VG: Do you ever take a Holiday?

CC: I’ve had one Christmas off in the last seven years, where I haven’t been writing or rewriting. So, it’s really about two weeks a year. But, I get to come to Vancouver now and again, so…

VG: Yeah, but you’re working when you’re here, and that’s kind of a heartbreaking one.

So, stay with me and I’ll talk to you a bit more. Chris Carter.


VG: I’m back with the writer, producer, surfer – Chris Carter. You still doing that?

CC: Yes, as much as possible. Yeah, not in Vancouver, of course.

VG: No, but if you ever go to Halifax — you ever been there?

CC: No, I haven’t.

VG: It’s a great place, and has great settings for your weirdo stories. [laughs] But you know, I have a friend there who’s a publisher, his name is Leslie Choice, and he surfs there, in of course, a wet suit. But he surfs all the time up there, on those big North Atlantic waves. Yipes.

CC: Cold, cold water.

VG: I know, but if you’ve got the wet suit on. You went all around the world, surfing.

CC: I used to work for Surfing magazine when I graduated from college, and I didn’t want to join the adult world. I took a job at surfing magazine and had an amazing time.

VG: Have you joined the adult world now, do you think?

CC: I still.. I’m not sure.

VG: Yeah, but when you’re involved, let’s say, in this particular situation — everything that’s gone on with the cancellation of this show, the one before, I mean, all of a sudden you’ve got the lawyers, you’ve got the lawsuits, you’ve got people freaking out over here. You have to be an adult, and your stomach must hurt all the time.

CC: You know, business is tough, and entertainment is a particularly tough business, and you become very high-profile as I have, kind of inadvertently, and you become somewhat of a target, and you have to be prepared in business to deal with these kinds of things.

VG: When Gene Roddenbury was still alive, did people stop him in the street? Were there 20 people waiting for him when he got off the plane to sign autographs?

CC: You know, I doubt it. It’s a different time, there’s more media, there’s more attention to these kinds of things. I think that people know who producers are nowadays unlike they ever did, for some reason. David E. Kelley is a very… perfect example of that. He’s a big popular guy. So, who knows why that is. But I think a show like The X-Files develops a kind of fan and fan base that tend to be a little obsessive about the show, thank God. Let me knock on wood here.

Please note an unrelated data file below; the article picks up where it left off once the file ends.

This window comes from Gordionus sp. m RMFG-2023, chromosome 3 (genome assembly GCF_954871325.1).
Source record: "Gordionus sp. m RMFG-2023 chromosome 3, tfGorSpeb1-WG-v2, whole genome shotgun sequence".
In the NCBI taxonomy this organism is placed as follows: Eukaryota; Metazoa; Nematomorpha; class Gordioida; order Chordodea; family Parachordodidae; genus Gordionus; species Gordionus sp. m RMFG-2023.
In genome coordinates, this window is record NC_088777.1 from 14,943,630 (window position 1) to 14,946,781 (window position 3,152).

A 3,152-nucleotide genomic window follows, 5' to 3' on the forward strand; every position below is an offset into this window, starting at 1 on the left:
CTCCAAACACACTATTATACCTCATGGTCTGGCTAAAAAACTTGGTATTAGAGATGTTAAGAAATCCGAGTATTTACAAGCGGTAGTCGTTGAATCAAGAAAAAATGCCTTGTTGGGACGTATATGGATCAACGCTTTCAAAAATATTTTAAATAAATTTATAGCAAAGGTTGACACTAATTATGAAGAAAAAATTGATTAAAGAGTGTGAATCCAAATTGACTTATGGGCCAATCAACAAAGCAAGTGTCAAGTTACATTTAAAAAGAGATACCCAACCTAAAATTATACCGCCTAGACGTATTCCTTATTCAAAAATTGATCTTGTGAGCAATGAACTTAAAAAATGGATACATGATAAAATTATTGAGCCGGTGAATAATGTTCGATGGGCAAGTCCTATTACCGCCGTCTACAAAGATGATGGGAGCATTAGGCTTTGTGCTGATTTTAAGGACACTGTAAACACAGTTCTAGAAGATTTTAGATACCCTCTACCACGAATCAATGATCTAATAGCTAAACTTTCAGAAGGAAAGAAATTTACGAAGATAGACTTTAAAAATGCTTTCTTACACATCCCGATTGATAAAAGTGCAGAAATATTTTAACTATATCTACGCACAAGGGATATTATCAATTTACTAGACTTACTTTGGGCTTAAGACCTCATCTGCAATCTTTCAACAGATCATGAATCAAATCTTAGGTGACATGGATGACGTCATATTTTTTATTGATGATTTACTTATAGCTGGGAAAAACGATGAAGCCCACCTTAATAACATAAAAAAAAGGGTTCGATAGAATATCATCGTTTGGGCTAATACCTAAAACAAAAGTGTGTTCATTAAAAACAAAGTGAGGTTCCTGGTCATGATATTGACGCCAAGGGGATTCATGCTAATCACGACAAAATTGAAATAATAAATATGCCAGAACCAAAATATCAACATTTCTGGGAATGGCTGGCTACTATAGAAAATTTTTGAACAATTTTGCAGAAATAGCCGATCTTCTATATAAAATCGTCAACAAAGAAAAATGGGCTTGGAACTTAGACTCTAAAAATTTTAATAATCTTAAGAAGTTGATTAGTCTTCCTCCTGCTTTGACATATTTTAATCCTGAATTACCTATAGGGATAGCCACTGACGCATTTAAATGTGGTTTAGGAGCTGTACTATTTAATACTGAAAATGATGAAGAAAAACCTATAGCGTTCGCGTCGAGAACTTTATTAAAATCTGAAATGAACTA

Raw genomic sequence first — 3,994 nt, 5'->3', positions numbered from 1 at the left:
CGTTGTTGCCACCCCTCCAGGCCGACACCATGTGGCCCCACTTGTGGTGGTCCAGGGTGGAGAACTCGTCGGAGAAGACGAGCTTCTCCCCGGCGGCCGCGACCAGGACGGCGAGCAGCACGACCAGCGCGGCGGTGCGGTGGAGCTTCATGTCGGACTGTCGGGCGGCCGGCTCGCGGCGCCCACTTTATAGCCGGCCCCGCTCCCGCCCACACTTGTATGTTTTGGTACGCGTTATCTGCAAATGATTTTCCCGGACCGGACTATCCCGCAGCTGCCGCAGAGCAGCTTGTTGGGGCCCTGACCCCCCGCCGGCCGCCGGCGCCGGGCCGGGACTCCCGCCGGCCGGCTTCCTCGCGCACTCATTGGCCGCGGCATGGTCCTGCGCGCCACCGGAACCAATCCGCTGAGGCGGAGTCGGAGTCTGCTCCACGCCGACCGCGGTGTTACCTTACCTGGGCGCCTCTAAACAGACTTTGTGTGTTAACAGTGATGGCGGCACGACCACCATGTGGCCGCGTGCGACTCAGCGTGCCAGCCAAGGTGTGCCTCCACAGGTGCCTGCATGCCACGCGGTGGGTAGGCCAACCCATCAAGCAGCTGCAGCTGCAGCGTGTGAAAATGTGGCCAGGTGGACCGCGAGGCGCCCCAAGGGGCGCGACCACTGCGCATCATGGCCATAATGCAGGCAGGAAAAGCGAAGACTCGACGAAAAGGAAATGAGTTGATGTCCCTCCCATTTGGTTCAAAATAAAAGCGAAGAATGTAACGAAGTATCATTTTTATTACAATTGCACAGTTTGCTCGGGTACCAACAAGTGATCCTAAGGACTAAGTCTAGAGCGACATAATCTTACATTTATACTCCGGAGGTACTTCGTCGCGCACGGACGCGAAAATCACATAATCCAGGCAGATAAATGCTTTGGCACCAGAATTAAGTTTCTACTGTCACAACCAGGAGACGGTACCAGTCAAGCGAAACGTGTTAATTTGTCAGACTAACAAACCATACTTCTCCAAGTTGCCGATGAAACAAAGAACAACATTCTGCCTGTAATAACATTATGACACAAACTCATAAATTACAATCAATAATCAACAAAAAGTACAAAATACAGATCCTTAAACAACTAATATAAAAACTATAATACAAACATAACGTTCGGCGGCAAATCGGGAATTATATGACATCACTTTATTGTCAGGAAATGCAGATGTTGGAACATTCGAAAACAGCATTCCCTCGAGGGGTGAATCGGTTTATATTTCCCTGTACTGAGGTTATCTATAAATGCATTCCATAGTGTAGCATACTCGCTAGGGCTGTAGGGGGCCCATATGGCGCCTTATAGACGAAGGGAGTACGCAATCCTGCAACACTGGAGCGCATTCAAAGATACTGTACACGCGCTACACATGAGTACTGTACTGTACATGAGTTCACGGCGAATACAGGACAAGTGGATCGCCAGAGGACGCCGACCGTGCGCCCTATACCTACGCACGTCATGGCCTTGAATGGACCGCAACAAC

VG: There’s plywood under there somewhere. One of things among many, that you’ve done that I think is so impressive, when you shot 3 series up here, is that you use a lot of Canadian actors. And you didn’t put them in the background, you put them in the foreground. You used them the way any actor should be used.

CC: Well, I love coming up here because I think the quality of talent, of every technical acting pool, is tops, and I was determined to use the Canadian actors who I knew were very good, in the series, which is another reason I’m kind of sad to say good-bye.

VG: Well, you’ll come up with something else.

CC: Yeah.

VG: But, did you know that they were good, until they read for you?

CC: Well, I know almost all of the Canadian actors.

VG: I’ll bet you do.

CC: There are some that I don’t know still, and I’m still learning faces and names, but I know a lot of them. So, I was able to go back to some people I’ve used before successfully and then to some new people I’ve never used before. Rachel Hayward, would be one.

VG: Right.. What do you read, when you’re not writing?

CC: Not Science Fiction, believe it or not. It’s funny because when you’re working as hard as I am, as hard as we do, you scavenge. You pick up things, you pick up magazines in airports, you read bits of books… You’re always just reading parts of things. What you’re doing all the time is you’re trying to come up with material. Everything’s a resource.

VG: Which is kind of irritating, in a way because.. I mean, books that I read for this show – I mean, I’m practically reading a book a day – and you don’t read it the same way as when you’re sitting around at the old cabin, leisurely reading. You’re reading for – “there’s a thing I can ask..” Or there’s a thing you could develop, I guess. When do you figure, was the last time you read a book just because you were… What, 12 years old?

CC: I read a Graham Green novel last May, which I enjoyed the hell out of, so I have the chance to read every now and again. Something that I’ve either read before, or want to read new.

VG: I’ve saved a book for you. It’s called “Baltimore’s Mansion” by a guy named Wayne Johnson, from New Foundland. Then you can send me a note and tell me what you thought of it. Or now, send it to him. But that’s only if you thought it was good. [laughs] Chris Carter, thanks very much and good luck on the seventh season.

CC: Thank You.